Reducing Forestland Parcelization through Subdivision and Zoning Analysis
While close to 80% of Vermont is forested, forest cover is actually declining. Development is responsible for this trend, and forests are becoming increasingly fragmented across Vermont. Fragmentation usually starts with subdivision, the division of a parcel into two or more smaller lots. The result is typically an increase in the number of parcel owners, which leads to new housing and infrastructure development (roads, septic, utility lines, etc.). When this development occurs, it fragments the landscape and diminishes the economic and ecological viability of forests.
NSRC researchers scrutinized the relationship of subdivision and land use change at the municipal level in fourteen towns in Vermont. They compiled a final report with conclusions about effective and problematic zoning approaches for maintaining viable tracts of forestland. Findings demonstrate that a majority of subdivision activity is not being reviewed by Act 250, Vermont’s development review law, which means local municipalities must shape subdivision through local regulations. Researchers also found that conservation oriented zoning districts are effective in controlling subdivision patterns. Since the majority of subdivisions in the study occurred in rural residential districts, municipalities should focus on developing effective strategies for reducing fragmentation in these districts.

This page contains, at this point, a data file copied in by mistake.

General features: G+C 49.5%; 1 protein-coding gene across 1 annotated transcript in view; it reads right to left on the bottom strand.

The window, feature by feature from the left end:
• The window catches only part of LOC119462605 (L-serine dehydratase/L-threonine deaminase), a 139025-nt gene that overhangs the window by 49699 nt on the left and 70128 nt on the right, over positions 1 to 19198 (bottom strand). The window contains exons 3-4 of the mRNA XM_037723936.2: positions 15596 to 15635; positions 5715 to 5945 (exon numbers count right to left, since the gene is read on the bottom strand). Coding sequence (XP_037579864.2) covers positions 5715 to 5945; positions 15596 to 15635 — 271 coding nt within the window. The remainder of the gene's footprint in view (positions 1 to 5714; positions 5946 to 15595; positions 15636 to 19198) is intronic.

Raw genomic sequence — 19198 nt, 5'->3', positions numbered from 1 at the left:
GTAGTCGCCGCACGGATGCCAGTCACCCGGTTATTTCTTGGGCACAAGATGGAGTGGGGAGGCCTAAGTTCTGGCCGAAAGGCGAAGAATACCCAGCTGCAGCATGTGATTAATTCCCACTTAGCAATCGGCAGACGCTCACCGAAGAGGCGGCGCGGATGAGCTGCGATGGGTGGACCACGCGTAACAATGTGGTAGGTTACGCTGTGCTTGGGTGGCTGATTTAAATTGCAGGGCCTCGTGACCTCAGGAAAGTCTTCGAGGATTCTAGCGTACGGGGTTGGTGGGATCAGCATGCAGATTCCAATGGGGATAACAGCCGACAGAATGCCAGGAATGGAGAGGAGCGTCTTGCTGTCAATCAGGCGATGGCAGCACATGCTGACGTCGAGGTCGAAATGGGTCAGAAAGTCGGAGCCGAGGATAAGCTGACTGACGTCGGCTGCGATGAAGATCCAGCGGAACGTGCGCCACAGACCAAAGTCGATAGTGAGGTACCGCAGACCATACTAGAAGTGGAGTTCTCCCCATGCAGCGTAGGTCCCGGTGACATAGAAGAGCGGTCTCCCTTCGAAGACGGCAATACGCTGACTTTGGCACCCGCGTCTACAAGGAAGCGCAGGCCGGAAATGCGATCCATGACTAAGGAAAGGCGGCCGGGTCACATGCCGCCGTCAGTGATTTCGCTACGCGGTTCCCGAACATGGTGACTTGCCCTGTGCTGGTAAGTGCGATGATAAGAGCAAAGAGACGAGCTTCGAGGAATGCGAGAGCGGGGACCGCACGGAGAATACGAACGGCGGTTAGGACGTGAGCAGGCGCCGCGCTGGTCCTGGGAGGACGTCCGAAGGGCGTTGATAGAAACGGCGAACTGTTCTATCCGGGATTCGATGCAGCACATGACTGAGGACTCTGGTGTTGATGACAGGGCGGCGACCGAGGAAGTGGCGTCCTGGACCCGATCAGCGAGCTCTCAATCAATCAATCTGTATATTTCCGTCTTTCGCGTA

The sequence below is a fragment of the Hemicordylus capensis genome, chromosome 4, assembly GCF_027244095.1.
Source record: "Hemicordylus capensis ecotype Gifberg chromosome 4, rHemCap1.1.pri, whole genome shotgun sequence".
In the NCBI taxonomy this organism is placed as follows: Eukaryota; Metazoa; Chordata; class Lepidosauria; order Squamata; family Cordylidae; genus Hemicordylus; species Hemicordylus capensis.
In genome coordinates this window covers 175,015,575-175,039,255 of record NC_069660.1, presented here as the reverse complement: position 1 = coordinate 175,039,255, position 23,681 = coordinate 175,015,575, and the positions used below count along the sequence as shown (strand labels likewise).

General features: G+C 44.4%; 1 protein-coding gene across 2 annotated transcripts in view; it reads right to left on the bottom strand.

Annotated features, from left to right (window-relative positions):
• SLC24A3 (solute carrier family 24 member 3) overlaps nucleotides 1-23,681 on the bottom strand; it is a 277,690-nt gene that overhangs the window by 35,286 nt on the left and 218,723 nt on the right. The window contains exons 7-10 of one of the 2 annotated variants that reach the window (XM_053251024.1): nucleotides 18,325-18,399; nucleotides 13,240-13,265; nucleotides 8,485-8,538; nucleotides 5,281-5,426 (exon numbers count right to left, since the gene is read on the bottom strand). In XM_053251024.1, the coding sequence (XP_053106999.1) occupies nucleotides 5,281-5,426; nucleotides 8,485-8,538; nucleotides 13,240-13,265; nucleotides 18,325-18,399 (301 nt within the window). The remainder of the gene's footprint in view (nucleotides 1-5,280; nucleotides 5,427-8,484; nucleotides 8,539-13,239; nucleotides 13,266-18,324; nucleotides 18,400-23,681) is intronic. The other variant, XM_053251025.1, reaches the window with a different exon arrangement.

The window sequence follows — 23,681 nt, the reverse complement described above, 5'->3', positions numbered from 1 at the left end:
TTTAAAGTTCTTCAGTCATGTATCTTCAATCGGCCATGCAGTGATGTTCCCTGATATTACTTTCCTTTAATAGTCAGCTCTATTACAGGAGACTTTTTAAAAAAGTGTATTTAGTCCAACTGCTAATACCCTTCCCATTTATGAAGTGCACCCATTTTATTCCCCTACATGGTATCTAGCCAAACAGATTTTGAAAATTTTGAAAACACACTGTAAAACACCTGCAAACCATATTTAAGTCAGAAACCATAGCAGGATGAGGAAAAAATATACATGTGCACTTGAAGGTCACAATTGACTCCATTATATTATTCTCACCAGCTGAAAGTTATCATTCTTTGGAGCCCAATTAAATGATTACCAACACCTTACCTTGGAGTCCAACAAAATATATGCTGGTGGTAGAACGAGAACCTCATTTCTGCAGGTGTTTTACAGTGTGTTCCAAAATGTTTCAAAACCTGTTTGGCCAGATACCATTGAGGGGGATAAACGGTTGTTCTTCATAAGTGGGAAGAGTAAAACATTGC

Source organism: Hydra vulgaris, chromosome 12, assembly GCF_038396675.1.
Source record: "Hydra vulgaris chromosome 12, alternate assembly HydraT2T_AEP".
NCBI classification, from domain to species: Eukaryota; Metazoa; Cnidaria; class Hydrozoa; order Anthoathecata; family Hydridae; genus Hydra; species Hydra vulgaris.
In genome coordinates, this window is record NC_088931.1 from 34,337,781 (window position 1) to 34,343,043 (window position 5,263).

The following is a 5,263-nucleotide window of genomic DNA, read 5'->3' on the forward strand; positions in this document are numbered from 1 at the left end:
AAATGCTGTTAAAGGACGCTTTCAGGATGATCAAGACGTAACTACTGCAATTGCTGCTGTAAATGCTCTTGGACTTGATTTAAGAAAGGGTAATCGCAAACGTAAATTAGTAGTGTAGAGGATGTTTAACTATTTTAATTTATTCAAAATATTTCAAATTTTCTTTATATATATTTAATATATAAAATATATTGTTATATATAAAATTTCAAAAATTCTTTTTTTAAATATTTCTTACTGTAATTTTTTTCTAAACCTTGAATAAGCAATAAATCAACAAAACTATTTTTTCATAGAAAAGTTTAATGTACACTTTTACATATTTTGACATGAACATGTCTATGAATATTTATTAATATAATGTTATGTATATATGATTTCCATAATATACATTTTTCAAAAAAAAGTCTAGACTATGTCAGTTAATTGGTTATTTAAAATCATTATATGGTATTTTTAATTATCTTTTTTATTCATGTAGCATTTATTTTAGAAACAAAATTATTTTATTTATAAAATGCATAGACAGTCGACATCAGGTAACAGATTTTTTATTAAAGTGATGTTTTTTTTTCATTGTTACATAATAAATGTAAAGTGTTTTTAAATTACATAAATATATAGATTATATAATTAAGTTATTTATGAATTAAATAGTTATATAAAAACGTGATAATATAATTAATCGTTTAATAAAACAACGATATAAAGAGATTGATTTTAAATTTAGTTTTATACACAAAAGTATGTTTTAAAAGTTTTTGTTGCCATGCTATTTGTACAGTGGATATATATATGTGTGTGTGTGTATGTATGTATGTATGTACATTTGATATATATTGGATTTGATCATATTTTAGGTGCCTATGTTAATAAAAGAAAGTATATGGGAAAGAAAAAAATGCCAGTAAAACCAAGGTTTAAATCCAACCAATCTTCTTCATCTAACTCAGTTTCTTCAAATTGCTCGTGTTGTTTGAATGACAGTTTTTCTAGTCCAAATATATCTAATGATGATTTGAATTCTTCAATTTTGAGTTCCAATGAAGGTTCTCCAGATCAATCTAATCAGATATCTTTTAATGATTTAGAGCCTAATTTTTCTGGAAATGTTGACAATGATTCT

In coordination with regional and local planning entities, researchers created an engaging technical assistance manual outlining regulatory and non-regulatory strategies, an online community planning toolkit, and a forest fragmentation action plan, all available on the Vermont Natural Resources Council website. These materials should help inform Northern Forest communities as planners grapple with development pressure on forestland.